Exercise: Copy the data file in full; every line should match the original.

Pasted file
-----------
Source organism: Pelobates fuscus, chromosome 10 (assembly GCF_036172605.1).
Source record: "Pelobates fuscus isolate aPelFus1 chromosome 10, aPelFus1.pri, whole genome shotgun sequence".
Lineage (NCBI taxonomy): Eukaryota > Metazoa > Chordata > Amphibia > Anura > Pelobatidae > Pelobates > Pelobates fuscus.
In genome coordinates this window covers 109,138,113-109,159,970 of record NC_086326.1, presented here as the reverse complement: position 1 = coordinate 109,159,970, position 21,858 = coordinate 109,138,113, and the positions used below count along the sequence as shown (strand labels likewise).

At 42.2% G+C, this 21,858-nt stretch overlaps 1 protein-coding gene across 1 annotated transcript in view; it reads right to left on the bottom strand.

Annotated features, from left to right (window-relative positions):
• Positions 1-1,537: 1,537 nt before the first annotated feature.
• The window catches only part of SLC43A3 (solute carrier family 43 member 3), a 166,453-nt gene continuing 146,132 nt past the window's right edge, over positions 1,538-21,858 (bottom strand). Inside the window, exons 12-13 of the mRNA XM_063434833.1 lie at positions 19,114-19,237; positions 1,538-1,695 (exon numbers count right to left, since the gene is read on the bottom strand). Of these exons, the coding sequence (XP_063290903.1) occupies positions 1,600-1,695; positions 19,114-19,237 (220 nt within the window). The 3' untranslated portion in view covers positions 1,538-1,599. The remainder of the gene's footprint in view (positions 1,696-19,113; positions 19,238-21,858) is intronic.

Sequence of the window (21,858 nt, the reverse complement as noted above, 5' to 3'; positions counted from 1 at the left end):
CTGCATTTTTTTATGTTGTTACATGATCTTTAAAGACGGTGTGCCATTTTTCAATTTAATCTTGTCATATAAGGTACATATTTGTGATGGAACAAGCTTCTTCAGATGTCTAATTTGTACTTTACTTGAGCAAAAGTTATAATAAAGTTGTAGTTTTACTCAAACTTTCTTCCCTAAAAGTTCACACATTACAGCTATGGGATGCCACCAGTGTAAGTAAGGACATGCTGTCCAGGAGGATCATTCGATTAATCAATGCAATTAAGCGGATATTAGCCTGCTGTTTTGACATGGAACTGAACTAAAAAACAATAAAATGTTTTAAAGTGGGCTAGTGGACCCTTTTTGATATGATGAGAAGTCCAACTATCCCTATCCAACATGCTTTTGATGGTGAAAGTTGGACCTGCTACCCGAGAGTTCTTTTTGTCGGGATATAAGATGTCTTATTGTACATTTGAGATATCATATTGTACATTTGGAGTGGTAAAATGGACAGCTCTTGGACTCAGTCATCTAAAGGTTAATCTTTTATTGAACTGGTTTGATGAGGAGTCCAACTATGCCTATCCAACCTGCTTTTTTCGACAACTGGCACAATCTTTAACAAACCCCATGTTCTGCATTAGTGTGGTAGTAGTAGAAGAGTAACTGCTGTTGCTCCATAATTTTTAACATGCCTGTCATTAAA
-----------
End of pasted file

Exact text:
Source organism: Pelobates fuscus, chromosome 10 (assembly GCF_036172605.1).
Source record: "Pelobates fuscus isolate aPelFus1 chromosome 10, aPelFus1.pri, whole genome shotgun sequence".
Lineage (NCBI taxonomy): Eukaryota > Metazoa > Chordata > Amphibia > Anura > Pelobatidae > Pelobates > Pelobates fuscus.
In genome coordinates this window covers 109,138,113-109,159,970 of record NC_086326.1, presented here as the reverse complement: position 1 = coordinate 109,159,970, position 21,858 = coordinate 109,138,113, and the positions used below count along the sequence as shown (strand labels likewise).

At 42.2% G+C, this 21,858-nt stretch overlaps 1 protein-coding gene across 1 annotated transcript in view; it reads right to left on the bottom strand.

Annotated features, from left to right (window-relative positions):
• Positions 1-1,537: 1,537 nt before the first annotated feature.
• The window catches only part of SLC43A3 (solute carrier family 43 member 3), a 166,453-nt gene continuing 146,132 nt past the window's right edge, over positions 1,538-21,858 (bottom strand). Inside the window, exons 12-13 of the mRNA XM_063434833.1 lie at positions 19,114-19,237; positions 1,538-1,695 (exon numbers count right to left, since the gene is read on the bottom strand). Of these exons, the coding sequence (XP_063290903.1) occupies positions 1,600-1,695; positions 19,114-19,237 (220 nt within the window). The 3' untranslated portion in view covers positions 1,538-1,599. The remainder of the gene's footprint in view (positions 1,696-19,113; positions 19,238-21,858) is intronic.

Sequence of the window (21,858 nt, the reverse complement as noted above, 5' to 3'; positions counted from 1 at the left end):
CTGCATTTTTTTATGTTGTTACATGATCTTTAAAGACGGTGTGCCATTTTTCAATTTAATCTTGTCATATAAGGTACATATTTGTGATGGAACAAGCTTCTTCAGATGTCTAATTTGTACTTTACTTGAGCAAAAGTTATAATAAAGTTGTAGTTTTACTCAAACTTTCTTCCCTAAAAGTTCACACATTACAGCTATGGGATGCCACCAGTGTAAGTAAGGACATGCTGTCCAGGAGGATCATTCGATTAATCAATGCAATTAAGCGGATATTAGCCTGCTGTTTTGACATGGAACTGAACTAAAAAACAATAAAATGTTTTAAAGTGGGCTAGTGGACCCTTTTTGATATGATGAGAAGTCCAACTATCCCTATCCAACATGCTTTTGATGGTGAAAGTTGGACCTGCTACCCGAGAGTTCTTTTTGTCGGGATATAAGATGTCTTATTGTACATTTGAGATATCATATTGTACATTTGGAGTGGTAAAATGGACAGCTCTTGGACTCAGTCATCTAAAGGTTAATCTTTTATTGAACTGGTTTGATGAGGAGTCCAACTATGCCTATCCAACCTGCTTTTTTCGACAACTGGCACAATCTTTAACAAACCCCATGTTCTGCATTAGTGTGGTAGTAGTAGAAGAGTAACTGCTGTTGCTCCATAATTTTTAACATGCCTGTCATTAAA